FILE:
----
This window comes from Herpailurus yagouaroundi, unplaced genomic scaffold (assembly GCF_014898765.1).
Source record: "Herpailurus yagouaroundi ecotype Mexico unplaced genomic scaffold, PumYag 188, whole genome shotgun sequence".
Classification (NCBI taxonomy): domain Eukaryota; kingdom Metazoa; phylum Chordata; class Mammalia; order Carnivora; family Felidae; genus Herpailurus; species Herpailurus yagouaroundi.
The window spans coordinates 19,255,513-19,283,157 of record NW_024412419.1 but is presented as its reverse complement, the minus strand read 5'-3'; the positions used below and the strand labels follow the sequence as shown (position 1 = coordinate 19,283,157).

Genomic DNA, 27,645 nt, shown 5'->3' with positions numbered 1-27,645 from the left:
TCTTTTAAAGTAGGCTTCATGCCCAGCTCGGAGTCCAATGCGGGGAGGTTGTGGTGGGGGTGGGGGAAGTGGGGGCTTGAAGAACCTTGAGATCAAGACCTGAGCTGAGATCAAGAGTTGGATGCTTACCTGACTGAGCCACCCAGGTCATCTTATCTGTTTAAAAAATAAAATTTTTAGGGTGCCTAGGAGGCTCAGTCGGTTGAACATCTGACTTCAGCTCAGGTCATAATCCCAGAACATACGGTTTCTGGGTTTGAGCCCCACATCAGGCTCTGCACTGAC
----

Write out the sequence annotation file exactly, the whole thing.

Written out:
This window comes from Herpailurus yagouaroundi, unplaced genomic scaffold (assembly GCF_014898765.1).
Source record: "Herpailurus yagouaroundi ecotype Mexico unplaced genomic scaffold, PumYag 188, whole genome shotgun sequence".
Classification (NCBI taxonomy): domain Eukaryota; kingdom Metazoa; phylum Chordata; class Mammalia; order Carnivora; family Felidae; genus Herpailurus; species Herpailurus yagouaroundi.
The window spans coordinates 19,255,513-19,283,157 of record NW_024412419.1 but is presented as its reverse complement, the minus strand read 5'-3'; the positions used below and the strand labels follow the sequence as shown (position 1 = coordinate 19,283,157).

Genomic DNA, 27,645 nt, shown 5'->3' with positions numbered 1-27,645 from the left:
TCTTTTAAAGTAGGCTTCATGCCCAGCTCGGAGTCCAATGCGGGGAGGTTGTGGTGGGGGTGGGGGAAGTGGGGGCTTGAAGAACCTTGAGATCAAGACCTGAGCTGAGATCAAGAGTTGGATGCTTACCTGACTGAGCCACCCAGGTCATCTTATCTGTTTAAAAAATAAAATTTTTAGGGTGCCTAGGAGGCTCAGTCGGTTGAACATCTGACTTCAGCTCAGGTCATAATCCCAGAACATACGGTTTCTGGGTTTGAGCCCCACATCAGGCTCTGCACTGAC